Smart cities are expected to change the face of city dwelling, bringing better quality of life through the use of cleaner and renewable sources of power, a lower carbon footprint with the rise of electric vehicles, smart buildings, smart meters and energy efficient motors. With disruptive changes taking place on the power generation and power consumption sides, we are building technologies and bringing solutions that are designed to not only limit environmental and economic impacts but also transform the entire power value chain of generation, distribution and consumption.
On the generation side, there is a gradual transition towards cleaner energy harnessed from wind, hydel and solar resources. To this end, Prime Minister Narendra Modi has set clear goals to generate 40 per cent of the installed capacity from renewable sources by 2030 and 175 GW of renewable generation by 2022, enough to power 60 million homes by the sun.
As we shift towards distributed power generation, there is a growing need to integrate these sources for ensuring consistent and reliable energy distribution, while meeting the ever-increasing energy demand in smart and urban cities. Long distance transmission links based on pioneering technologies such as ultra high-voltage direct current (UHVDC) is gaining traction. For example, ABB is helping transmit clean energy evacuated from remote generation centres in the Northeast to demand locations such as Agra in an efficient way. This link connects 6,000 MW of AC (alternating current) from hydro plants to direct current (DC) compatible, reducing transmission losses considerably.
Utilities are also facing the challenge of ageing infrastructure, which brings a subsequent risk for component failure. Apart from investing in modernising their systems, utilities are increasingly looking at automation; introducing monitoring throughout the distribution network with SCADA and condition monitoring from grid node stations. Prediction is another trend where state utilities are trying to build a future-ready network that can forecast power requirement by analysing power consumption and demand patterns that then help them plan better.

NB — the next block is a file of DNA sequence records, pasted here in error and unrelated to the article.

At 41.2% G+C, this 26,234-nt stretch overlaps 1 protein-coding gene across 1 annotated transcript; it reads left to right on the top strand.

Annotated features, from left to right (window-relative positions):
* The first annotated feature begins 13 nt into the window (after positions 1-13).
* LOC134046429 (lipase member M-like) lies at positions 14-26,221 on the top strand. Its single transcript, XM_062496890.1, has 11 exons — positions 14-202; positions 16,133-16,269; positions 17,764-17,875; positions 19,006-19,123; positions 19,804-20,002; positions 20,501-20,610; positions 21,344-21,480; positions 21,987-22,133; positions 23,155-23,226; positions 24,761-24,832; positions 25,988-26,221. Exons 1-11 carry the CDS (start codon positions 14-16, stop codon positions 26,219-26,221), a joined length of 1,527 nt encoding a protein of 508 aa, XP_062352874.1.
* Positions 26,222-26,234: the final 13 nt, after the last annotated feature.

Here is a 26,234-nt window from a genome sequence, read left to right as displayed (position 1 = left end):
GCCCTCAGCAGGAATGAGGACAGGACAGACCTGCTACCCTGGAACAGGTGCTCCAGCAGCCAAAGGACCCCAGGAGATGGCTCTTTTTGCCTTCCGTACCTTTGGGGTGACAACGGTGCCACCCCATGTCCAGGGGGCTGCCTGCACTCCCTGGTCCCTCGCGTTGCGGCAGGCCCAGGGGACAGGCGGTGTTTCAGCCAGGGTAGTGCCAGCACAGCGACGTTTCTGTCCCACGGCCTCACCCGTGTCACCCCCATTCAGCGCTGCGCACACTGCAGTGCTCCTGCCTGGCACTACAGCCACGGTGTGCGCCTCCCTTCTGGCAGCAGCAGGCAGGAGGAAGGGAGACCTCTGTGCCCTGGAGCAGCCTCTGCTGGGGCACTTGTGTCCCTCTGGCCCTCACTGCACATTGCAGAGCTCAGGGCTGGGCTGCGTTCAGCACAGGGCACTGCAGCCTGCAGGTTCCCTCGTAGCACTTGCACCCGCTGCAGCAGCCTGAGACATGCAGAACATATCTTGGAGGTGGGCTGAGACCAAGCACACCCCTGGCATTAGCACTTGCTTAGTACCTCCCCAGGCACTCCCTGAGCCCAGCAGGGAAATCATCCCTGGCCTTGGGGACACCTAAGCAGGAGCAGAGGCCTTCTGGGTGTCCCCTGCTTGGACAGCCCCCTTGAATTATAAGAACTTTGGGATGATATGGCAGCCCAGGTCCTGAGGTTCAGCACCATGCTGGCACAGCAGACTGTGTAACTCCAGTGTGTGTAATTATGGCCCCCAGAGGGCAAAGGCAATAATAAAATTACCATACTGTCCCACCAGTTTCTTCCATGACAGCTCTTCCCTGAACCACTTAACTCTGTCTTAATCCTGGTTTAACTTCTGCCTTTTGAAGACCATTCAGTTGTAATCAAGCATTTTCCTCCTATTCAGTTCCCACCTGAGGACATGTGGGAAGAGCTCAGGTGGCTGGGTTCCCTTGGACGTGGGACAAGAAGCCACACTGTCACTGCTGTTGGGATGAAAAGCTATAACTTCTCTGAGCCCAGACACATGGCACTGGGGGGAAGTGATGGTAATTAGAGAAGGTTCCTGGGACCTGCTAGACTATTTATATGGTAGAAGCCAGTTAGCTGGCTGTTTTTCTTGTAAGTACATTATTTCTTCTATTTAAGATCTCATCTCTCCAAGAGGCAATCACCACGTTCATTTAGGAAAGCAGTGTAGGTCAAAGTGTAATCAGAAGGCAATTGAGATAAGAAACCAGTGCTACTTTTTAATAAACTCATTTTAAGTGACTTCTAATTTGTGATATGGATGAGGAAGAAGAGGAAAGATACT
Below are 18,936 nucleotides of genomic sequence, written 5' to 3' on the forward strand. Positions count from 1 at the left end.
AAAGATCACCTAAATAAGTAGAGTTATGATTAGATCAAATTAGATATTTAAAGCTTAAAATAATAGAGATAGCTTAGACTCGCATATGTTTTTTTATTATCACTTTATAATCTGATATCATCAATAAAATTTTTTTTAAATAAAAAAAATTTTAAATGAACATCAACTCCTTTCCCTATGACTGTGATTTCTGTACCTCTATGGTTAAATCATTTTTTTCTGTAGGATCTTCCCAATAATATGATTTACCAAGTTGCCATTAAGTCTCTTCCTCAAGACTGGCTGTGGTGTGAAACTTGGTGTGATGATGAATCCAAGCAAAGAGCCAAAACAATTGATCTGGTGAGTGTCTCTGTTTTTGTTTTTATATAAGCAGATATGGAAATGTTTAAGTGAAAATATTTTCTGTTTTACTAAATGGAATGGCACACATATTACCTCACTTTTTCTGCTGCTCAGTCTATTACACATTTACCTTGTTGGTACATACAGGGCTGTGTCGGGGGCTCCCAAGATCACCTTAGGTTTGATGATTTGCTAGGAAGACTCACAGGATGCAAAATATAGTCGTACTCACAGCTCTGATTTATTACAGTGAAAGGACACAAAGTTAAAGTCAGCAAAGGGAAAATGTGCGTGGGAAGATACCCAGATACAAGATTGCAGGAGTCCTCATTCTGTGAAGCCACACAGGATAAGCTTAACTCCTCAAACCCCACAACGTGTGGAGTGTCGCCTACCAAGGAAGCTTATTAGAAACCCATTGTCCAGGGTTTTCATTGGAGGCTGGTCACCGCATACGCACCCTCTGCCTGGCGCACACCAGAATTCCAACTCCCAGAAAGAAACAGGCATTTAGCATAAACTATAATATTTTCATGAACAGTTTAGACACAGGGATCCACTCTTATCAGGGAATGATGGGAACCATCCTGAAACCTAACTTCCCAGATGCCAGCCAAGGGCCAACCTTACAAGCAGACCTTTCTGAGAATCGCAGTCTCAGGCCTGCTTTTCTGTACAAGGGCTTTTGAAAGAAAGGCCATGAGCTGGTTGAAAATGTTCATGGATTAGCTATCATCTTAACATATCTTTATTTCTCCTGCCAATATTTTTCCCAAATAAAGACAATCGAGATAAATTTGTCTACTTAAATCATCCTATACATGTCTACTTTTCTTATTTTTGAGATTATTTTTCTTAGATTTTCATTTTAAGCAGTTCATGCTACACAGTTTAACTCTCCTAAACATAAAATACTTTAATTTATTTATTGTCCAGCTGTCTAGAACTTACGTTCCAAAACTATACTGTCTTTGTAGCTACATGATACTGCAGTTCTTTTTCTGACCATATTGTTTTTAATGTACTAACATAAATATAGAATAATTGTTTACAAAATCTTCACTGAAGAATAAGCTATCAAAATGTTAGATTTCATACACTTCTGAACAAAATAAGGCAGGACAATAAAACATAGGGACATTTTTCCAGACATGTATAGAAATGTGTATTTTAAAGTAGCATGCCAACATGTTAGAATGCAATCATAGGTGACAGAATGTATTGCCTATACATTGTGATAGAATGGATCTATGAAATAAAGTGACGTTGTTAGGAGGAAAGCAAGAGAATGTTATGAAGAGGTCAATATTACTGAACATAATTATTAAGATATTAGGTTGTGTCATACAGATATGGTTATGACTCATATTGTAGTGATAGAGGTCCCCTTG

On the consumption side, the dependence on electricity is increasing with the rising population and the increase in power-heavy industries and data centres. On the other side, there is a push towards electric vehicles (EVs) for reducing vehicular emissions and noise, and energy efficient smart buildings to reduce power wastage and optimise consumption.
How is the electricity grid positioned to take on the challenge of the growing proliferation of EVs and renewables?
The evolving grid with distributed generation from renewables has new complexities, with multi-directional power flow, which, by nature of renewable sources like wind and solar, will be intermittent and unpredictable. Further, consumption trends are changing with the new demands of industry, smart cities and urbanisation. EVs add a new dimension to the load scenario in the distribution network. Distributed generation has also paved way for power injection into the grid at different points on the network, thereby bringing in concepts of prosumers and V2G (vehicle-to-grid). The effects of intermittency and bi-directional power flow need to be looked into from an overall perspective and cannot be seen in isolation of each component. Accordingly, new technology solutions are being piloted and deployed to either reduce the transient effect on the main grid or make the grid resilient to the changes in the generation behavioural pattern.
What opportunities has the rise of renewables and e-mobility spurred within the power ecosystem?
We are witnessing unprecedented changes in both infrastructure and operation. Digitalisation led by the energy revolution is the biggest opportunity for the power ecosystem today. Digital solutions such as grid automation, smart grids, digital substations, HVDC links and network monitoring hold the promise of smarter, stronger and cleaner power infrastructure.